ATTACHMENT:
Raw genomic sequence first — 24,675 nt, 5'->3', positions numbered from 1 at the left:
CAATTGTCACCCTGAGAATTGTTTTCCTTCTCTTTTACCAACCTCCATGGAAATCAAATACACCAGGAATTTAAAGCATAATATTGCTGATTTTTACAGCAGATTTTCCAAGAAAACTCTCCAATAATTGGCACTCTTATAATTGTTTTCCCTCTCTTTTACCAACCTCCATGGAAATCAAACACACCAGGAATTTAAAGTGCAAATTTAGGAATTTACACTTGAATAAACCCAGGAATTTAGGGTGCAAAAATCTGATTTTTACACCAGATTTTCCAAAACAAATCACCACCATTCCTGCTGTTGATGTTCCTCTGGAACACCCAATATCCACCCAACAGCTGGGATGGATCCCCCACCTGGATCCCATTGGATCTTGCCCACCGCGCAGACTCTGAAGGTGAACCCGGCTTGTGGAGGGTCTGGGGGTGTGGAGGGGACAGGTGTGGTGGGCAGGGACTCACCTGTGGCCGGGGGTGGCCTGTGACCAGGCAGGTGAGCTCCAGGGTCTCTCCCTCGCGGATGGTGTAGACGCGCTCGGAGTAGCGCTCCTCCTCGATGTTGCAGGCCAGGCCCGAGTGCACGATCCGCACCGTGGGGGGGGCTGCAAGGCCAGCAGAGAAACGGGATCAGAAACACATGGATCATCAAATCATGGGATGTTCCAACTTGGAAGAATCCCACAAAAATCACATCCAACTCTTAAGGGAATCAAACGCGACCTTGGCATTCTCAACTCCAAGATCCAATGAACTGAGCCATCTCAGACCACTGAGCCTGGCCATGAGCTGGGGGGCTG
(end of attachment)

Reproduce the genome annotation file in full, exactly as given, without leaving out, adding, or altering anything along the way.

Raw genomic sequence first — 24,675 nt, 5'->3', positions numbered from 1 at the left:
CAATTGTCACCCTGAGAATTGTTTTCCTTCTCTTTTACCAACCTCCATGGAAATCAAATACACCAGGAATTTAAAGCATAATATTGCTGATTTTTACAGCAGATTTTCCAAGAAAACTCTCCAATAATTGGCACTCTTATAATTGTTTTCCCTCTCTTTTACCAACCTCCATGGAAATCAAACACACCAGGAATTTAAAGTGCAAATTTAGGAATTTACACTTGAATAAACCCAGGAATTTAGGGTGCAAAAATCTGATTTTTACACCAGATTTTCCAAAACAAATCACCACCATTCCTGCTGTTGATGTTCCTCTGGAACACCCAATATCCACCCAACAGCTGGGATGGATCCCCCACCTGGATCCCATTGGATCTTGCCCACCGCGCAGACTCTGAAGGTGAACCCGGCTTGTGGAGGGTCTGGGGGTGTGGAGGGGACAGGTGTGGTGGGCAGGGACTCACCTGTGGCCGGGGGTGGCCTGTGACCAGGCAGGTGAGCTCCAGGGTCTCTCCCTCGCGGATGGTGTAGACGCGCTCGGAGTAGCGCTCCTCCTCGATGTTGCAGGCCAGGCCCGAGTGCACGATCCGCACCGTGGGGGGGGCTGCAAGGCCAGCAGAGAAACGGGATCAGAAACACATGGATCATCAAATCATGGGATGTTCCAACTTGGAAGAATCCCACAAAAATCACATCCAACTCTTAAGGGAATCAAACGCGACCTTGGCATTCTCAACTCCAAGATCCAATGAACTGAGCCATCTCAGACCACTGAGCCTGGCCATGAGCTGGGGGGCTG